Yemen: Houthis abduct girls in Hajjah on prostitution charges

Yemeni officials and human rights activists estimated the number of abducted girls at 100

Yemeni activists and human rights groups stated on Monday that the Iran-backed Houthi group has kidnapped dozens of girls from their homes on charges of prostitution since the beginning of July in the northwestern province of Hajjah.

Yemeni officials and human rights activists estimated the number of abducted girls at 100 and warned that the Houthis falsely accused the female prisoners of prostitution without providing evidence to support their claims.

SAM Organization for Rights and Freedoms estimated the number of abducted girls at 60 in less than a month, noting the absence of details about these measures, which it described as “outrageous and unacceptable, and that they violate the rules of protection guaranteed by international law for individuals in general and women in particular.”

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As reported by local media, the organization said, in a statement, that it had obtained field testimonies about the Houthi group’s implementation of kidnappings of an estimated 60 girls from their homes since the beginning of July, through an armed raid campaign that targeted many homes without legal permission, in a way that it described as “barbaric”, Which caused terror and anxiety among the families of these girls.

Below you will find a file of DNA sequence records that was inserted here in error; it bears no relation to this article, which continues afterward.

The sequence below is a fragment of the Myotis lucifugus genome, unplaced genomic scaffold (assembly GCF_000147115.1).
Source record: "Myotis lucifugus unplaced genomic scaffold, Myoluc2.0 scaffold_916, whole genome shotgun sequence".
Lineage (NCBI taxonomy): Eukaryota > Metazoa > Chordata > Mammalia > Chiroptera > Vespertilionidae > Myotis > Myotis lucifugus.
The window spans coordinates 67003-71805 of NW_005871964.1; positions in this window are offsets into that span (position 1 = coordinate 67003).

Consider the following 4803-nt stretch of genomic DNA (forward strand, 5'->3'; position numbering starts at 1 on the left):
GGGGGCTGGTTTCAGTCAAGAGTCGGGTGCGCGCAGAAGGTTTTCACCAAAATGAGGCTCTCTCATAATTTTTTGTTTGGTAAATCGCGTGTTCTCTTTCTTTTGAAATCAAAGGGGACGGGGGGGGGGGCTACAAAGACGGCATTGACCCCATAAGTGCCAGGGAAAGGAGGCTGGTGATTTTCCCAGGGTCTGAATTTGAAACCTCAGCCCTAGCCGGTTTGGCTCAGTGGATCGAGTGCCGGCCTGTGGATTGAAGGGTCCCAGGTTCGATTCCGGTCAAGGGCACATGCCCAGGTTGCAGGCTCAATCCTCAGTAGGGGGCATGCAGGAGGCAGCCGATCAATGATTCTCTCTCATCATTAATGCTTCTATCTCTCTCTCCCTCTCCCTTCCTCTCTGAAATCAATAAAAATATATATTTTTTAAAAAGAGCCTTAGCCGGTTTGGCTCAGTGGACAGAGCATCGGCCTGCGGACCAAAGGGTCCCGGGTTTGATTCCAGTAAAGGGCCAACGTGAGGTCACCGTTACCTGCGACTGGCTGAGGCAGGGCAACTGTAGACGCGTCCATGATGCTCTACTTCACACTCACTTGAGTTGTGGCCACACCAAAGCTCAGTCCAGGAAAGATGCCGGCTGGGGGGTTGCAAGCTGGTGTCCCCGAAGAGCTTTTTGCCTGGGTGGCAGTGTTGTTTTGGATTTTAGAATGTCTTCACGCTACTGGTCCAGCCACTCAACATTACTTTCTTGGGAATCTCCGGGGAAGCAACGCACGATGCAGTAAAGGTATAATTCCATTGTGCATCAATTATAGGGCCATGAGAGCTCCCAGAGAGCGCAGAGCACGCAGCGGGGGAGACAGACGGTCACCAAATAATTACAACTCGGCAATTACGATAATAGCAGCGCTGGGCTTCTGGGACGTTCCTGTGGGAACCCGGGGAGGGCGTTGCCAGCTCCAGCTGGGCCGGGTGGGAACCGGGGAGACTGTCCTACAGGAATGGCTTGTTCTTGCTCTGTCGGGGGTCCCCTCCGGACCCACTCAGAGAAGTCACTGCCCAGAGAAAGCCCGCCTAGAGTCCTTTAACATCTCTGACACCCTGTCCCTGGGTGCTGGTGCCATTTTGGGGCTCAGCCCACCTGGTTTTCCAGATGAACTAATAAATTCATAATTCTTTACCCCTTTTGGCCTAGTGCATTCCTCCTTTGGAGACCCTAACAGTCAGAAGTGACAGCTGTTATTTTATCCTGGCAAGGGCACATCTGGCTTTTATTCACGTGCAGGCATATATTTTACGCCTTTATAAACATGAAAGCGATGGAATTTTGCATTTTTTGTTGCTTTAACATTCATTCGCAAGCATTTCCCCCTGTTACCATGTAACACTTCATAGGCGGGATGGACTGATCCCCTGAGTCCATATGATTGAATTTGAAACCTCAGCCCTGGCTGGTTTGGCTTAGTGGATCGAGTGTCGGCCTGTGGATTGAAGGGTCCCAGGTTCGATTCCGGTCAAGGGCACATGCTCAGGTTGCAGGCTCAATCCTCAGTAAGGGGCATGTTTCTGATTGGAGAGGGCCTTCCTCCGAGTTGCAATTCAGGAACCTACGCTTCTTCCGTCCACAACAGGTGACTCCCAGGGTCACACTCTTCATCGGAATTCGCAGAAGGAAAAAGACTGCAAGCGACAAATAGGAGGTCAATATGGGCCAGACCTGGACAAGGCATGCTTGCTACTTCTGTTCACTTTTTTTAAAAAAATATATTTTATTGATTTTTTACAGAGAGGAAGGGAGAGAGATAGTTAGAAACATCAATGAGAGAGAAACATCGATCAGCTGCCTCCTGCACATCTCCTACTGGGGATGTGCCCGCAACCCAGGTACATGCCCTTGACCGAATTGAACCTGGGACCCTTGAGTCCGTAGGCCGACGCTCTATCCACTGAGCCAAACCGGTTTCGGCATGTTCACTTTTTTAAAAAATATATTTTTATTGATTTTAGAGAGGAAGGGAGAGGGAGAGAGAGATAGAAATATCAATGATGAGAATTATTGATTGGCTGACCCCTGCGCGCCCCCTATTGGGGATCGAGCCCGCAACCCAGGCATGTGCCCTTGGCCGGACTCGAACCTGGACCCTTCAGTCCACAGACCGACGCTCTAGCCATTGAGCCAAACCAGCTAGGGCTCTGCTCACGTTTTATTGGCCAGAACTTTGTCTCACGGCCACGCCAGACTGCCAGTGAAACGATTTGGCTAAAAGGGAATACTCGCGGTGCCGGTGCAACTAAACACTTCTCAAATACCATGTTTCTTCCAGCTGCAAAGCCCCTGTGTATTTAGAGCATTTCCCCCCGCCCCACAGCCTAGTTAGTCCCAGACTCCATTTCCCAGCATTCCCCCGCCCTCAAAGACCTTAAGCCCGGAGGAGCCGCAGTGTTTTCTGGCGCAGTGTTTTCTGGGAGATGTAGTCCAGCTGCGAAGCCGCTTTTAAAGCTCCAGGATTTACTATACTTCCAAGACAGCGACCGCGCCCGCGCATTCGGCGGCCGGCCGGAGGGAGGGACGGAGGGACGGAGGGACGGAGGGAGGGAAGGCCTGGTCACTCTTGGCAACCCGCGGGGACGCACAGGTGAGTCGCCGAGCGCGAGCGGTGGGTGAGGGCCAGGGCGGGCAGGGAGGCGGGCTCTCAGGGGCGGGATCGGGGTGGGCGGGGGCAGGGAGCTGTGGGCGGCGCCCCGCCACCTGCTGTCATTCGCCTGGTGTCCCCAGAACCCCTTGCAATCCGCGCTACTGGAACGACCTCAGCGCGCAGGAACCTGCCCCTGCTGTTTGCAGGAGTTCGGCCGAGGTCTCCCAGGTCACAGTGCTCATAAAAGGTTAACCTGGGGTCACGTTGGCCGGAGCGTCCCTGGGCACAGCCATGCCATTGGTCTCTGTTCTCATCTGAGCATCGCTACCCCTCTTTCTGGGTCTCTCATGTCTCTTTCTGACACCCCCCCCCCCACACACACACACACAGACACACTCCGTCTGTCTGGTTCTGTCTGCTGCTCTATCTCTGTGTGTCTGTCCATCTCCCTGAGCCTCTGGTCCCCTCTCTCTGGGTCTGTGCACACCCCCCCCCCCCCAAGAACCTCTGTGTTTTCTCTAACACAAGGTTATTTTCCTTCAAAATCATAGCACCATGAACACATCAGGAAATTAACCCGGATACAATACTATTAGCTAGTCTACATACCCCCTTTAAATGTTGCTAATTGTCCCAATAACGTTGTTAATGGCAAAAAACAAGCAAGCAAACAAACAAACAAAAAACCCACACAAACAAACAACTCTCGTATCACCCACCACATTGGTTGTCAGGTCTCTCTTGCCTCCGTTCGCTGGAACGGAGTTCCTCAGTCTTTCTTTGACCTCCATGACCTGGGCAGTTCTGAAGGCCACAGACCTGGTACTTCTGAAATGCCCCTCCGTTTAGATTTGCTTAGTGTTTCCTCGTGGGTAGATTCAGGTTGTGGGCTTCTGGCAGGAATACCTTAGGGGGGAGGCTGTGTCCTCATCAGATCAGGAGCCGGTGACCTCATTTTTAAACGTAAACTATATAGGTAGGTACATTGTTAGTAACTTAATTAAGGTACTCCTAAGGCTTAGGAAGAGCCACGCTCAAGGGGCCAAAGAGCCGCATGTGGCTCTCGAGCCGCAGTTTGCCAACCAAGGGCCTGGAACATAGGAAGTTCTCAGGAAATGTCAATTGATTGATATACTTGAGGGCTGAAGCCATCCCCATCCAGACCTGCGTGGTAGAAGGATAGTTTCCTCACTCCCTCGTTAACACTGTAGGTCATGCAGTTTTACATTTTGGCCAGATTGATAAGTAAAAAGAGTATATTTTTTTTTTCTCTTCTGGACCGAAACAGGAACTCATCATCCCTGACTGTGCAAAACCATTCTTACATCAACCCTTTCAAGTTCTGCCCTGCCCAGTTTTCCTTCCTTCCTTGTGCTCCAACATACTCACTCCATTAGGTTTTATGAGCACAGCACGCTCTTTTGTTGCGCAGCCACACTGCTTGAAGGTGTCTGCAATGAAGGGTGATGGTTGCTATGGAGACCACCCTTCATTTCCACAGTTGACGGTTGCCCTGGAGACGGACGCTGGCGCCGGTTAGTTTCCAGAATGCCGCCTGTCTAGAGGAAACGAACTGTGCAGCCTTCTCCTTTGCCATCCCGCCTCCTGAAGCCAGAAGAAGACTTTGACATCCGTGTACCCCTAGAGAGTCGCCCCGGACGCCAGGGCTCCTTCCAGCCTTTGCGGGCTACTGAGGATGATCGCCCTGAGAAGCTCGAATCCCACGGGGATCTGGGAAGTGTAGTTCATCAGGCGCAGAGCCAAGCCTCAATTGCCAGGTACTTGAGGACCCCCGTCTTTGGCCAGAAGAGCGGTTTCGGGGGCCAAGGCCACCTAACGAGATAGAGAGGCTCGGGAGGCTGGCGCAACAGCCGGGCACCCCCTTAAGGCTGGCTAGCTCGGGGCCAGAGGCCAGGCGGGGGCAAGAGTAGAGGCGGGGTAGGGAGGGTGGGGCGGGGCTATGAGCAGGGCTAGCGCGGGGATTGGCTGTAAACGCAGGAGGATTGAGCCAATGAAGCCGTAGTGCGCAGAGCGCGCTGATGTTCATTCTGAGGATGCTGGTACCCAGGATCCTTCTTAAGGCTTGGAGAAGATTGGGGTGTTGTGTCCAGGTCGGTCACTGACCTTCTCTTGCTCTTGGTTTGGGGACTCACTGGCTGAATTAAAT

SAM explained that several military vehicles raided residential neighborhoods in the city of Hajjah, and took away the girls since before, during and after Eid Al Adha, without giving reasons, or presenting any judicial order to bring any of the kidnapped girls.

The human rights organization called for urgent action by all international and UN parties to put an end to the persistence of the armed Houthi militia, calling for the immediate release of the girls without conditions, and for those involved in them to be brought to a fair trial for the unjustified and serious violations they committed.

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Sakina Fatima

Sakina Fatima, a digital journalist with, has a master's degree in business administration and is a graduate in mass communication and journalism. Sakina covers topics from the Middle East, with a leaning towards human interest issues.
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